All of these functions reinforce each other. Therefore, a monetary standard can be established, which once is established, not so easy to replace with a new one. Such a change in the currency standard only happens every few generations - most recently after the First World War, as the British pound gradually lost its internationally dominant role. The decline of the pound as world money was preceded by a long relative decline of the British Empire. Other powers caught up economically and militarily, especially the USA and the German Reich. But the pound and the financial center of London remained the financial center of the world for quite some time.

Memories of the present are awakened. Where are we today?? Is the dollar a world currency on demand?

In any case, freezing the Russian central bank balances has the potential, endangering confidence in the dollar as a reserve currency. Even more: This would also damage the dollar's other international functions. It has already lost considerable popularity as a trading currency; other currency areas (EU, China) now handle larger trading volumes than the USA, increasingly in euros and other currencies. Many central banks have been trying to do this for years, to achieve a broader diversification of their reserves. Gold also plays a role, although quite difficult to sell, because the market is not particularly liquid, In any case, there is no comparison to US federal bonds (»Treasuries«). This slow move away from the dollar could be accelerated by central bank sanctions.

Certainly: Discussions, whether using the dollar as a weapon harms its status as a reserve currency, This also happened in the course of the measures against Iran under Trump. However, the scale and scope of the Russia sanctions are unprecedented. The question arises accordingly for countries with large currency reserves, whether their balances with the Fed (and other western central banks, who are now taking part in the sanctions) are still safe. Because – to put it cautiously – these are not all flawless democracies, the concerns are justified. The country with by far the largest foreign exchange reserves is China. The Saudis and the other Gulf emirates also have considerable dollar reserves.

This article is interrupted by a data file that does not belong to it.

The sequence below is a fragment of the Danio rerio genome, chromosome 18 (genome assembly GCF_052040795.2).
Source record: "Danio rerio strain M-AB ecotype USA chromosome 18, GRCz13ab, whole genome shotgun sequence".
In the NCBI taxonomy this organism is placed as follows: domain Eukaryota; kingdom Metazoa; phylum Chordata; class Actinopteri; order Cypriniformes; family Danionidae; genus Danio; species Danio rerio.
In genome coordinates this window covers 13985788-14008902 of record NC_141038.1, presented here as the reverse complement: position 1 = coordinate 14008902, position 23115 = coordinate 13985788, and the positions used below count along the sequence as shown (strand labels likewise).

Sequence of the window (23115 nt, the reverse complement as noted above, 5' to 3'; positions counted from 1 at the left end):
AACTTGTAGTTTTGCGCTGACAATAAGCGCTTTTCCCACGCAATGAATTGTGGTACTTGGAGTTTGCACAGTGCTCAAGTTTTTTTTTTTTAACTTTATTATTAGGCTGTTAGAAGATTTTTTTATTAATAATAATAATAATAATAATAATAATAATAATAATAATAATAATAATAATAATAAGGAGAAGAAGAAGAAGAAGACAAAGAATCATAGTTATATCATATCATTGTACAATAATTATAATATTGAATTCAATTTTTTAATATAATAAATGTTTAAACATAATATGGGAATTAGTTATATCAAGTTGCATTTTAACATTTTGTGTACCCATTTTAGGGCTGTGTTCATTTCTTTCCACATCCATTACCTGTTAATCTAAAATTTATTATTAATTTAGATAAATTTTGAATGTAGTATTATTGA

It will have to be about that, Develop rules for the new monetary sanctions. Otherwise there is a risk of wild growth and arbitrariness. Under what conditions are central bank sanctions imposed?? Under what conditions will they be relaxed again?? There is still no clarity about this in the Russia conflict. But sanctions must be subject to conditions, so that they can trigger the desired behavioral changes. Facing an opponent, which is incalculable, the West must be predictable.

So far the dollar has benefited from this, that there are no real alternatives: The euro lacks an institutional foundation. Gold lacks liquidity; the renminbi is not even convertible, let alone underpinned by the rule of law; Cryptocurrencies are just a theoretical option, because they have the “soul of money” (BIZ Manager Agustin Carstens) missing, i.e. the trustworthiness of state institutions. But: digital currencies are developing rapidly, also driven by the central banks themselves – innovations, that can completely change the monetary system.
Added to this is the looming collapse of the world into blocks. It looks like this, as if China is on its way, to create your own hemisphere. The distrust in the dollar becomes too great, Beijing can develop alternative payment methods. After all, even the Soviets once managed it, their own pseudo-currency within their sphere of influence (»Transferrubel«) to establish, for deliveries within the »Council for Mutual Economic Assistance« (RGW) to be charged.

And then there is rising inflation. Nobody wants to hold a reserve currency for rainy days, if it is not reasonably stable in value. The Fed therefore has to act quickly, to get the price dynamics under control.

Ultimately, the financing of the entire US economy depends on the status of the dollar. That the United States is capable, long-term performance balance- and running budget deficits – and that means: to live structurally beyond their means –, is because, that half the world is ready, To lend America money at very low interest rates. This country, the then French Finance Minister Valéry Giscard d’Estaing complained in the 1960s, enjoy an “extraordinary privilege”. Various crises and wars later, little has changed.